Money Insider: Play cards right to end payday loan misery

 

There are a growing number of credit cards on the market designed to steer some consumers back towards mainstream credit and away from the clutches of payday lenders.

Since the onset of the credit crunch, many people have seen their credit score damaged, often as a result of unemployment and circumstances beyond their control.

Those fortunate enough to have a job have seen little if any increase in pay over the last four years while soaring living costs continue to take a hefty bite out of any disposable income.

The upshot is that there are now many more people with a less-than-perfect credit score, which means they are often not eligible to borrow from banks and building societies.

Even though the best buy tables are littered with 0 per cent credit-card deals for 24 months-plus and personal loan rates at a ten-year low, unless you have a near-perfect credit history, you'll be wasting your time applying.

But put yourself in the position of someone who used to borrow from the big names on the high street but, since falling into arrears while out of work, suddenly finds they are no longer able to obtain credit from this source.

Where do you turn?

Despite there being a growing number of credit unions across the UK, it is the payday and doorstep lenders with aggressive high-profile advertising campaigns and a growing high street presence to which more and more people are turning – and paying a heavy price for their borrowing.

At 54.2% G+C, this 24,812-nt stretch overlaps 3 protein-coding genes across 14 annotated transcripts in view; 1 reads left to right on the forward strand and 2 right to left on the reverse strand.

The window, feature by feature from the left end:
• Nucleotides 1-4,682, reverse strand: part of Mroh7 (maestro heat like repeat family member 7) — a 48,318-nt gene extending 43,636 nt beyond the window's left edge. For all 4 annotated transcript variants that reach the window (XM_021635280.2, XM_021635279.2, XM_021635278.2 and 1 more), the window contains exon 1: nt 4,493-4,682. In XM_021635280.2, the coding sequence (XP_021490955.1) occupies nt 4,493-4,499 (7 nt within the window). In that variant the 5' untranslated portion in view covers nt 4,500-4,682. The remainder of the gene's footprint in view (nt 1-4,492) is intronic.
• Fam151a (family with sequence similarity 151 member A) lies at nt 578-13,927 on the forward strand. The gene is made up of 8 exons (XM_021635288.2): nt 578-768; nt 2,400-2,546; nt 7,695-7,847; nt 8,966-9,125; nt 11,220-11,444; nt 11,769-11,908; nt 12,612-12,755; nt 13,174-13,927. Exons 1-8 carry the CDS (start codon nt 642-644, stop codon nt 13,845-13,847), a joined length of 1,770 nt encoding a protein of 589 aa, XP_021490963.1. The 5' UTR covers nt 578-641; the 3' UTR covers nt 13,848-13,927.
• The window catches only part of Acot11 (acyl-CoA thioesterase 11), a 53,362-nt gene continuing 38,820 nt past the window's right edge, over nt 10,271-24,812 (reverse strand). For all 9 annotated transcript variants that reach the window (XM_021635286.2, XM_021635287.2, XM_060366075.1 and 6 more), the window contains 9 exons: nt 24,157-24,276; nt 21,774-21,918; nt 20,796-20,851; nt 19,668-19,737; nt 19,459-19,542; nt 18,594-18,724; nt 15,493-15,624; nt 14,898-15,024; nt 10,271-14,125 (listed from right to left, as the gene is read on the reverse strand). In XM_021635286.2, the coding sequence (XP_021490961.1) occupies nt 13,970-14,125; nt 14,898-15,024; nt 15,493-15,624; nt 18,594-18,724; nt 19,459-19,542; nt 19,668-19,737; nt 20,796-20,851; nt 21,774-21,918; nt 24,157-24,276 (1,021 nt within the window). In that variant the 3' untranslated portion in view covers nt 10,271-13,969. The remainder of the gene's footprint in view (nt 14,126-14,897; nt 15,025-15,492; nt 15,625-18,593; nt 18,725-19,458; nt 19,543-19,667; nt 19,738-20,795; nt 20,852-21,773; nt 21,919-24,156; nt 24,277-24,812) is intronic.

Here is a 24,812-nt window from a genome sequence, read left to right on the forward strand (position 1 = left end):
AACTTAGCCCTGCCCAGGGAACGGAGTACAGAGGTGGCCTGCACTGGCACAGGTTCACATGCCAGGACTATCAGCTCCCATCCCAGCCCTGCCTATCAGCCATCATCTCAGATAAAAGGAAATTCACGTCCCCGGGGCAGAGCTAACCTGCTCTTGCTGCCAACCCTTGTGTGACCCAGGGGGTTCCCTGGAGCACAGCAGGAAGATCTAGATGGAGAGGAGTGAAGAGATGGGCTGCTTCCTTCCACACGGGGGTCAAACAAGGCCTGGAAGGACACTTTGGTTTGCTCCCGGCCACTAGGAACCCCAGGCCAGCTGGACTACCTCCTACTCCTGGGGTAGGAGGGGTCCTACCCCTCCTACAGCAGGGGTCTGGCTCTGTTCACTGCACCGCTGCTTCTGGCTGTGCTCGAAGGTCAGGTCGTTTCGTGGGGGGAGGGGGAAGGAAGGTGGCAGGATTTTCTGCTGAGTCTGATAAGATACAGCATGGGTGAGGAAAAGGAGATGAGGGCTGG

The only real way to get out of this situation is to take steps to repair your credit record and that's where the credit cards with a 35 per cent plus APR come in.

Most credit-card companies will turn you down flat if you've got a history of missed and late credit payments or a County Court Judgement.

However, specialist credit cards from Luma (powered by Capital One), Aqua and Vanquis enable UK customers who have struggled with debt previously or who have a limited credit history in the UK to apply for its plastic and give them a genuine chance to turn things round.

The interest rates are well below those charged for short-term payday loans with Vanquis charging a representative APR of 39.9 per cent, Luma 35.9 per cent and Aqua 34.9 per cent APR.

Borrowing £400 on a credit card at 39.9 per cent APR will cost you £13.55 in interest for one month, whereas the same sum borrowed from Wonga will set you back £125.48 in interest and fees at a representative APR of 4,214 per cent.

To rebuild your credit status, you need to demonstrate a history of using a credit card in a responsible manner, so if you use the card and make payments on time every month, your credit score will get better over time.

If you repay the statement balance in full each month, then even better as you'll be improving your credit score without paying any interest charges in the process.

Rebuilding your credit rating will never have a quick fix but this is a real chance to prove that you are financially responsible, and in time could give you the ability to borrow once again at the prime interest rates offered by banks and building societies.

I'm not suggesting that borrowing at 35 per cent to 40 per cent APR is an ideal situation, but when your options are limited, it looks a hundred times better than potential payday loan hell.

NS&i and Coventry in a welcome pledge on ISA interest rates

It's a longstanding gripe that new customers are tempted to put their cash into a best buy savings deal, only to find that 12 months later the rate gets slashed to next to nothing.

However, two providers have just announced plans to do away with dual pricing, and will offer all ISA customers a decent deal.

National Savings & Investments (NS&I) says that from 25 May customers in old T Cash and Cash ISA products paying a miserly 0.5 per cent will be switched to the NS&I Direct ISA paying 2.25 per cent.

Coventry Building Society, meanwhile, says that from 6 April all its ISA customers will receive a variable interest rate of 2.5 per cent.

Andrew Hagger is a personal finance analyst at moneycomms.co.uk

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